on 15 April 2010
The very first time I listened to the mighty, rousing refrain of the title track of `The World Became the World' I was nearly plunged into a full-on prog trance. Which wasn't ideal, as I was driving at the time. When I got home my newly acquired Esoteric release went straight on the stereo - I whacked it up and I was away!
I like to keep my ears pinned for lost musical treasures from the 70s and beyond, and Esoteric have certainly turned up plenty of gems with their ongoing programme of reissues. But for me this one tops them all. Listening to `The World Becomes the World' and the other equally good PFM albums now on Esoteric I couldn't believe that somehow this band had hitherto passed me by. I'm certainly making up for lost time now.
Despite PFM being an Italian band, the lyrics (by Peter Sinfield, of King Crimson fame) are sung in English. The music is very well played and recorded, being an eclectic blend of 70s prog stylings, perhaps having most in common with early King Crimson on this particular album. However, it is certainly not derivative, and has a unique sound of its own - in my view, the equal of almost anything produced by the prog giants of the 70s.
The album has been remastered by Esoteric and sounds good. The CD comes in a jewel case with an extensive booklet with photos and notes that help fill in the bands history for those who missed them first time round (though apparently they're still going strong in Italy).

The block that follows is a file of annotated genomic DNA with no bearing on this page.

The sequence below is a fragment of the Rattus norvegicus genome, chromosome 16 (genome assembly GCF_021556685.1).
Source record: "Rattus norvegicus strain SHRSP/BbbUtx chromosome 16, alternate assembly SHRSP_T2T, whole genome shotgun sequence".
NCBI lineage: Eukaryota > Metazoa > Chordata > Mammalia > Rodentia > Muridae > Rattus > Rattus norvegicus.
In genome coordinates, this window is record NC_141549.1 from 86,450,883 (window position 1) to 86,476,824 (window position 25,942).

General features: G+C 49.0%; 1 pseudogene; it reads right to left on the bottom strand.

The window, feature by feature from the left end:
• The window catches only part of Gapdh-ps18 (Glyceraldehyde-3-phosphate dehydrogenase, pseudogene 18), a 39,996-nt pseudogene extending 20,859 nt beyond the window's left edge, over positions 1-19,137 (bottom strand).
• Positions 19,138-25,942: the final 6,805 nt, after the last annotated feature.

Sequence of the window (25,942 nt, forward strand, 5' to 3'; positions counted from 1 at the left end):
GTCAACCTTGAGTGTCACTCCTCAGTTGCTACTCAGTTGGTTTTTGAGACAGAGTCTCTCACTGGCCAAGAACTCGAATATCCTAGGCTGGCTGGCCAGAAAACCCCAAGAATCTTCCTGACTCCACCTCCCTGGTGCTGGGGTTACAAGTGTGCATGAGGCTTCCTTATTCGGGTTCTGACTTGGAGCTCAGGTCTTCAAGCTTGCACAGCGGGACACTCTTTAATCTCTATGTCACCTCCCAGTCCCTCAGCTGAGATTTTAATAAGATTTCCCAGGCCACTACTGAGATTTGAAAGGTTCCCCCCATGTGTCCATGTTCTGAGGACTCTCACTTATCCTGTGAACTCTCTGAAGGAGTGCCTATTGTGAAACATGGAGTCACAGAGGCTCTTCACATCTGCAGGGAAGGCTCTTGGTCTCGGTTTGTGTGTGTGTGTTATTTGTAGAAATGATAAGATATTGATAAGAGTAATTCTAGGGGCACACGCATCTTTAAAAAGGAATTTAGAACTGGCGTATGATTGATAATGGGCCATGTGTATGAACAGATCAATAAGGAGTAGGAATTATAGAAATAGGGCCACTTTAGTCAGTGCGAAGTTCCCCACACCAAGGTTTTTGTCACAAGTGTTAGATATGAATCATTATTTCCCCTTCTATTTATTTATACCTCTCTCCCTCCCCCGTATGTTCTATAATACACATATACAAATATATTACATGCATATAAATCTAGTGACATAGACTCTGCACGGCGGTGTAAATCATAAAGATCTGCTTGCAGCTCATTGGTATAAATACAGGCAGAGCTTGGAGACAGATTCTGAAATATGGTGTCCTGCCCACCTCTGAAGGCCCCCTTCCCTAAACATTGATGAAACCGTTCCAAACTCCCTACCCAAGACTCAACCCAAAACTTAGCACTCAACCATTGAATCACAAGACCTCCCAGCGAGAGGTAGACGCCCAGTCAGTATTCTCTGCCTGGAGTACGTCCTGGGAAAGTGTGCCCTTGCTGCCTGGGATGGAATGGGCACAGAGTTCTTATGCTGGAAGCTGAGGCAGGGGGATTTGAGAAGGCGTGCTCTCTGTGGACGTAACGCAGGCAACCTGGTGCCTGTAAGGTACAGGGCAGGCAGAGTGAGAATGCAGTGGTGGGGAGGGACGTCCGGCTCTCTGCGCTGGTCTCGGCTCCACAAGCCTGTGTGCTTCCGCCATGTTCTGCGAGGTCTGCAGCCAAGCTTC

This is awesome, classic progressive rock; classic, that is, both in terms of its era and quality.
on 17 May 2010
OK let me just make it clear. I was a teenager and a student in the 70s so its probably inevitable that I grew up loving prog-rock. And of course you can never really forget a first love....
The first time I heard the title track of this album, I too was blown away by it and played it endlessly for days afterwards. This is British prog-rock of the finest quality, that just happens to be played by a great bunch of Italians. You get all the cliches - rolling synths, all manner of other non-rock-band instruments and completely inexplicable lyrics by Pete Sinfield. But if you like the original King Crimson when he was still at court then you'll almost certainly like this too.
on 13 November 2013
The Italian '70s prog rock masterpiece. PFM have done some great stuff, but this, their first English album on the ELP Manticore label, is a genuine piece of rock art. Operatic embellishments and instrumental arrangements that could only come out of Italy combine with an art rock proficiency to wow the senses. These guys are amazing musicians, and to this day I rate the title track and The Mountain as indispensable examples of what's best in progressive rock and where, emotively, it can be taken. Renaissance rock?